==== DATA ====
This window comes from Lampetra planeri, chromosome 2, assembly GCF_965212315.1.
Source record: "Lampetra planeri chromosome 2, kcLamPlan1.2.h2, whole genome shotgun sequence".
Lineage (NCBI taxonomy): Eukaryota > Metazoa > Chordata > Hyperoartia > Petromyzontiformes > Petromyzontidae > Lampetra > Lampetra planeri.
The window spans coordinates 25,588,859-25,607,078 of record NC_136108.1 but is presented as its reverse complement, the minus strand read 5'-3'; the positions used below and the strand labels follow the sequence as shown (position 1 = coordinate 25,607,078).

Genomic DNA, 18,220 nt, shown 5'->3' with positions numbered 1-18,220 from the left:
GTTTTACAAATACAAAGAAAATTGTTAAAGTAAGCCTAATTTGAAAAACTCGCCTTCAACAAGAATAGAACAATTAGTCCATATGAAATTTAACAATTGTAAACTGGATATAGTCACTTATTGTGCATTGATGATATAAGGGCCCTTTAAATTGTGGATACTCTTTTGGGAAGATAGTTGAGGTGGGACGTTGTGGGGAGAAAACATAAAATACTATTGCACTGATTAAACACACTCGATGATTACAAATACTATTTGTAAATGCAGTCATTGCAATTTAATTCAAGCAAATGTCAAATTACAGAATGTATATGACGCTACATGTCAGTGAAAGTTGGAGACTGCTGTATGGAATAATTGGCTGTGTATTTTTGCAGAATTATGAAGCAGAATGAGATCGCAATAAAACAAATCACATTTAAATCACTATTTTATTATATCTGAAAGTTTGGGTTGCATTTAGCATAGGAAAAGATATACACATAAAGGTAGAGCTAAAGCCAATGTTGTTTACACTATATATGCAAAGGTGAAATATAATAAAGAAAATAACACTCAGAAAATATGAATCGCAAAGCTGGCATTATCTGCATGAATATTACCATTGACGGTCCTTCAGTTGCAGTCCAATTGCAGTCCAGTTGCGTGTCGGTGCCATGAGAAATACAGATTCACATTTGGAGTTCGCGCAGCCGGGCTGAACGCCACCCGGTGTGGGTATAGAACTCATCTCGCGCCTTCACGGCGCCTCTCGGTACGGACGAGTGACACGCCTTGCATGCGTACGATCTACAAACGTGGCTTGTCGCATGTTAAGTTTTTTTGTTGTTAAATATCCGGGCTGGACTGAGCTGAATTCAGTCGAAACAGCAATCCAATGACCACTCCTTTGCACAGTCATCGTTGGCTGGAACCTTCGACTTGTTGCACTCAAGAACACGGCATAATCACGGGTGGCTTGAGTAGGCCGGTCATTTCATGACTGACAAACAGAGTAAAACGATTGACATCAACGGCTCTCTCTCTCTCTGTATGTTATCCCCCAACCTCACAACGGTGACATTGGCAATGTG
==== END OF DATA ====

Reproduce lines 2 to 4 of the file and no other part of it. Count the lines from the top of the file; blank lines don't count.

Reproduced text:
Source record: "Lampetra planeri chromosome 2, kcLamPlan1.2.h2, whole genome shotgun sequence".
Lineage (NCBI taxonomy): Eukaryota > Metazoa > Chordata > Hyperoartia > Petromyzontiformes > Petromyzontidae > Lampetra > Lampetra planeri.
The window spans coordinates 25,588,859-25,607,078 of record NC_136108.1 but is presented as its reverse complement, the minus strand read 5'-3'; the positions used below and the strand labels follow the sequence as shown (position 1 = coordinate 25,607,078).